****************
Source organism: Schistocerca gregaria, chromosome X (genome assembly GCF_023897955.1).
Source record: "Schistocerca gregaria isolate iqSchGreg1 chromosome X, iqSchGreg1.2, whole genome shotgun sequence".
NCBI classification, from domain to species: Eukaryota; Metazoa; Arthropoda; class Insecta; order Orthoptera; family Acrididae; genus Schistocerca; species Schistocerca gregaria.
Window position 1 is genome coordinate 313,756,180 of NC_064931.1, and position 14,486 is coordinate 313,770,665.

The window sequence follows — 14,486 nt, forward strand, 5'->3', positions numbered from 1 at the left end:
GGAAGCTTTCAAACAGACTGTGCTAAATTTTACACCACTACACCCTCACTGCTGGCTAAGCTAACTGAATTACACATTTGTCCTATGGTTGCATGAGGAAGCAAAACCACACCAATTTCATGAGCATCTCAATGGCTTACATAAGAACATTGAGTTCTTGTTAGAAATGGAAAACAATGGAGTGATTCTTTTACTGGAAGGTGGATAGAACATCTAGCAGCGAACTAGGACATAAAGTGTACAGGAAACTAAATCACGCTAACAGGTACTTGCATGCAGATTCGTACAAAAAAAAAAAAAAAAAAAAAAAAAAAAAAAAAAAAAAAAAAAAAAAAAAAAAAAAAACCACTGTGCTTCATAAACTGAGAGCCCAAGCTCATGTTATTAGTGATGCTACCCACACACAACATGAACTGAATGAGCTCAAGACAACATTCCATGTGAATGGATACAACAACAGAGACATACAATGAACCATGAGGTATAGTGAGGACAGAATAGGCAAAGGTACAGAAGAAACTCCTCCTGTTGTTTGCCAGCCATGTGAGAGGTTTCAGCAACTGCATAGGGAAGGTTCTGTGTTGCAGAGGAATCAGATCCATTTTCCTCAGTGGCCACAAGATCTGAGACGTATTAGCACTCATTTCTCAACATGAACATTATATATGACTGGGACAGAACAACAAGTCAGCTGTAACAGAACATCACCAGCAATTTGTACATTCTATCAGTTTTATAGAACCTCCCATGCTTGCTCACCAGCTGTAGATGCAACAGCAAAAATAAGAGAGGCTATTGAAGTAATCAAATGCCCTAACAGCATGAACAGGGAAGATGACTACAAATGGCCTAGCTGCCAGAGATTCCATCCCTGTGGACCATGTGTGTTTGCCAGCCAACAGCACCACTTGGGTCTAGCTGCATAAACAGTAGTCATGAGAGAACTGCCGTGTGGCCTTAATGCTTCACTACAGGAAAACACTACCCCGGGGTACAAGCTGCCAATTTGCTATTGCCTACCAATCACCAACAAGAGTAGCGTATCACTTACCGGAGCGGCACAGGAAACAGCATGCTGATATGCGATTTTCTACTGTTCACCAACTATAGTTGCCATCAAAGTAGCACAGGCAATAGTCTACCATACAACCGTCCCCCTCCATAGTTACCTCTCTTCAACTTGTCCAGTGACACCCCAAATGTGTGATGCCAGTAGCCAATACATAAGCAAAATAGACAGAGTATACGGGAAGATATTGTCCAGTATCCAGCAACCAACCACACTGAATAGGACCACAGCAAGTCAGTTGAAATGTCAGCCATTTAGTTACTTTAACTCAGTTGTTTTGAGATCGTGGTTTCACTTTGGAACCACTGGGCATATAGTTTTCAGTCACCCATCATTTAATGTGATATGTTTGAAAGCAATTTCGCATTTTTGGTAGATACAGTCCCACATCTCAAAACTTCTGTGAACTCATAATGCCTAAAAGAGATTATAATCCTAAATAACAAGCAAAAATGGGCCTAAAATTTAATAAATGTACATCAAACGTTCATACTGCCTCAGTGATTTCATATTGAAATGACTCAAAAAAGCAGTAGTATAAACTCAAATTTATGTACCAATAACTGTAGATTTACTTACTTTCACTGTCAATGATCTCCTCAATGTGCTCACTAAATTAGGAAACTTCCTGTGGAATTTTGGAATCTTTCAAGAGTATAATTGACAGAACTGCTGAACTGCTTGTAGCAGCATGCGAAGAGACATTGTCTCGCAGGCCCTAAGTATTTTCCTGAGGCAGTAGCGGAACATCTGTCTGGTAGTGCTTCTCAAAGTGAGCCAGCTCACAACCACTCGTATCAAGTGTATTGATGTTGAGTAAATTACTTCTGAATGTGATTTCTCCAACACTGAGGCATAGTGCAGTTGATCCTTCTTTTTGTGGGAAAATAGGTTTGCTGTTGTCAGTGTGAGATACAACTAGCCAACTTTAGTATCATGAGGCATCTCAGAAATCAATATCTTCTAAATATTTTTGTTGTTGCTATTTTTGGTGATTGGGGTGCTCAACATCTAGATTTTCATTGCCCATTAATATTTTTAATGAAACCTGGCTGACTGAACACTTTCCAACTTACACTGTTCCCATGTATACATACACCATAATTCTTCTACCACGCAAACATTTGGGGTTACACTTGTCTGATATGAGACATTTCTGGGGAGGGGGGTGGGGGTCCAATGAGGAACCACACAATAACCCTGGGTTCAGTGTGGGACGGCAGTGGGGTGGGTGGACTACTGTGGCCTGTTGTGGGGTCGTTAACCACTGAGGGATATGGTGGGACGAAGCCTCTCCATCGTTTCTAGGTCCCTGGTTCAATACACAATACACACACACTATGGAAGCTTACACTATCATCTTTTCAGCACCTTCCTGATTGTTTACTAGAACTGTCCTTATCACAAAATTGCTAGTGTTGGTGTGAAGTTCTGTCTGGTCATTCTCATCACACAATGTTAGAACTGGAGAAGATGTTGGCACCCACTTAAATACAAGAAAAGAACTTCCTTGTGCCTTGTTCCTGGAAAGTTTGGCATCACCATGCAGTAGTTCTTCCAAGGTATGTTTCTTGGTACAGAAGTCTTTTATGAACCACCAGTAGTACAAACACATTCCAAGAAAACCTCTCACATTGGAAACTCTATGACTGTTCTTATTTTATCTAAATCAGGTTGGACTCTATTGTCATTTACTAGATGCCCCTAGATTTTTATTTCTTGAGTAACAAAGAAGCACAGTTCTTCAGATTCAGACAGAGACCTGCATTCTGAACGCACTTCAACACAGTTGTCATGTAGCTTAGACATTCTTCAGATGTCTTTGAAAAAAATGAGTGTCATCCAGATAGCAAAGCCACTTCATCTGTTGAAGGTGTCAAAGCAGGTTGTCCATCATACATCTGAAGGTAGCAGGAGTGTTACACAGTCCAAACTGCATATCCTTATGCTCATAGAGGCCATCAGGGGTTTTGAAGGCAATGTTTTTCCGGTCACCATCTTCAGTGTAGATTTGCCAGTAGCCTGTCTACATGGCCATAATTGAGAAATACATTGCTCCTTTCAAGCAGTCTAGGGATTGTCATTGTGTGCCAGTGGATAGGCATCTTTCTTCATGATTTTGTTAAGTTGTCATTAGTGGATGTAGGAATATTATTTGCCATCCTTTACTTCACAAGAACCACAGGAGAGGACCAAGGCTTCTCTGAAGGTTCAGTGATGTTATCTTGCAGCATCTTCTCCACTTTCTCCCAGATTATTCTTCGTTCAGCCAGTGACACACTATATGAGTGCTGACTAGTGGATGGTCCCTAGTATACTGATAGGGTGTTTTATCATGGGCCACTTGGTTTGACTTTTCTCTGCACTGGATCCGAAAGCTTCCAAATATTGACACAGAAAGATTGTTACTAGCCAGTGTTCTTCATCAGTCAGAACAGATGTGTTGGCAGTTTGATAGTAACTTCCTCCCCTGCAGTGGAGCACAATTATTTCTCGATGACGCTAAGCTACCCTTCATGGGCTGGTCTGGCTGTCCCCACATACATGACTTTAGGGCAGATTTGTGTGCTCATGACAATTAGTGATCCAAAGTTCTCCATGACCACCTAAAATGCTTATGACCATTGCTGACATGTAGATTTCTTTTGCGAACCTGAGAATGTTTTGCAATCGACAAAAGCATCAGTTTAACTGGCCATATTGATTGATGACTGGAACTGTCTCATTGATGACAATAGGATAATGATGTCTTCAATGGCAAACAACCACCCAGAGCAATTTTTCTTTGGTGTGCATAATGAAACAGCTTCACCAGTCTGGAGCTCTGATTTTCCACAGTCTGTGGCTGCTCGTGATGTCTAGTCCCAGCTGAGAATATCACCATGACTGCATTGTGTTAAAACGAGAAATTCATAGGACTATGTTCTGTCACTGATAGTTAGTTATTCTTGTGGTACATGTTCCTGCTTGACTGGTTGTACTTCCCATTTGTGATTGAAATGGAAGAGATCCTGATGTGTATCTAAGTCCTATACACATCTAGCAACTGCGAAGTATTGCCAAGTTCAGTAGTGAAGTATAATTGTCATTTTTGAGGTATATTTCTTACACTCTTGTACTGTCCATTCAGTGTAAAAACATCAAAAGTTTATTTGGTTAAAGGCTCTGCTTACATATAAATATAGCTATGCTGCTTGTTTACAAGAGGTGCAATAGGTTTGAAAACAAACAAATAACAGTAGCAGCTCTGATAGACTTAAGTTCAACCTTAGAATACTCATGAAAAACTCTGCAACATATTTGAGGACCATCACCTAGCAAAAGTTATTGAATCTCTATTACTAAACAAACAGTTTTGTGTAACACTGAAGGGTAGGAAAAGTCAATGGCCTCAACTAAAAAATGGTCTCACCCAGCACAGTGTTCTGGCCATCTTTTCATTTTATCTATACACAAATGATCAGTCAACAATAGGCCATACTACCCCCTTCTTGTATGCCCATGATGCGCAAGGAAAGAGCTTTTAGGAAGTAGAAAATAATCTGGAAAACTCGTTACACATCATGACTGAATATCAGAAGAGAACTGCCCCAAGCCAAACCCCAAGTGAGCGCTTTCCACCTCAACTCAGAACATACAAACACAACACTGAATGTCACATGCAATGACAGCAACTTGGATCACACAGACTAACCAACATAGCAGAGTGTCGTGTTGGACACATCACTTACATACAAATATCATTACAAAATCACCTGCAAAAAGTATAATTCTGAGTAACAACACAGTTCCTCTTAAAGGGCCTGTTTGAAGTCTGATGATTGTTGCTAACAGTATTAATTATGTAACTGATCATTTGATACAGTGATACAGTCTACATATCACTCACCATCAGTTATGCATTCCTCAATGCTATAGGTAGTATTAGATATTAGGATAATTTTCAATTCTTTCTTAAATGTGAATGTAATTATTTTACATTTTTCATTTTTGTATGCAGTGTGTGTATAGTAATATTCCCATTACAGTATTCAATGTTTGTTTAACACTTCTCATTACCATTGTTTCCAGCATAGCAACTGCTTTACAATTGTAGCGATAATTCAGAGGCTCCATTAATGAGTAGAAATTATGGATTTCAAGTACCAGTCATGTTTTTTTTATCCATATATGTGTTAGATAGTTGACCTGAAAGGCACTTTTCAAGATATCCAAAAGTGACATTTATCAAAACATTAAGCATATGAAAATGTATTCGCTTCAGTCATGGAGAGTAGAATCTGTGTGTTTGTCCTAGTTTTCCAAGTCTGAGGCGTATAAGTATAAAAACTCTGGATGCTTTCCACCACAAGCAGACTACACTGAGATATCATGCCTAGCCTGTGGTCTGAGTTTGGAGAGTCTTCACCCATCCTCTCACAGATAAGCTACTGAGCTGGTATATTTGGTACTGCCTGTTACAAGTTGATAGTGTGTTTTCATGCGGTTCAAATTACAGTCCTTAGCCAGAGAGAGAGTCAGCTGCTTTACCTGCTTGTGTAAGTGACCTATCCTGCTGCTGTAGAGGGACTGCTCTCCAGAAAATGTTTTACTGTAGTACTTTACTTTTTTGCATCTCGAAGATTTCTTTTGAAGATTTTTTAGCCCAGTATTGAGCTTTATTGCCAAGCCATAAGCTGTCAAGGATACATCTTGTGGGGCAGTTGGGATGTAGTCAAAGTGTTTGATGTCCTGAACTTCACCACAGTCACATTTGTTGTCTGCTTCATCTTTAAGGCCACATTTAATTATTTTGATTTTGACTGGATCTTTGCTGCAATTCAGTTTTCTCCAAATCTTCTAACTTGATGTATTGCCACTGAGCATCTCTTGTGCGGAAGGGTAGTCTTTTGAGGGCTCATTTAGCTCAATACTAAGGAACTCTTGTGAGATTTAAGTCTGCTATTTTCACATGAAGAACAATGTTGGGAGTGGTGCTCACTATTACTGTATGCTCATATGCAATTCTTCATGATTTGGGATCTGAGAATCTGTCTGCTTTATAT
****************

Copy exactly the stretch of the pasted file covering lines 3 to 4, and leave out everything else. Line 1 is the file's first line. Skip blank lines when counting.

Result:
NCBI classification, from domain to species: Eukaryota; Metazoa; Arthropoda; class Insecta; order Orthoptera; family Acrididae; genus Schistocerca; species Schistocerca gregaria.
Window position 1 is genome coordinate 313,756,180 of NC_064931.1, and position 14,486 is coordinate 313,770,665.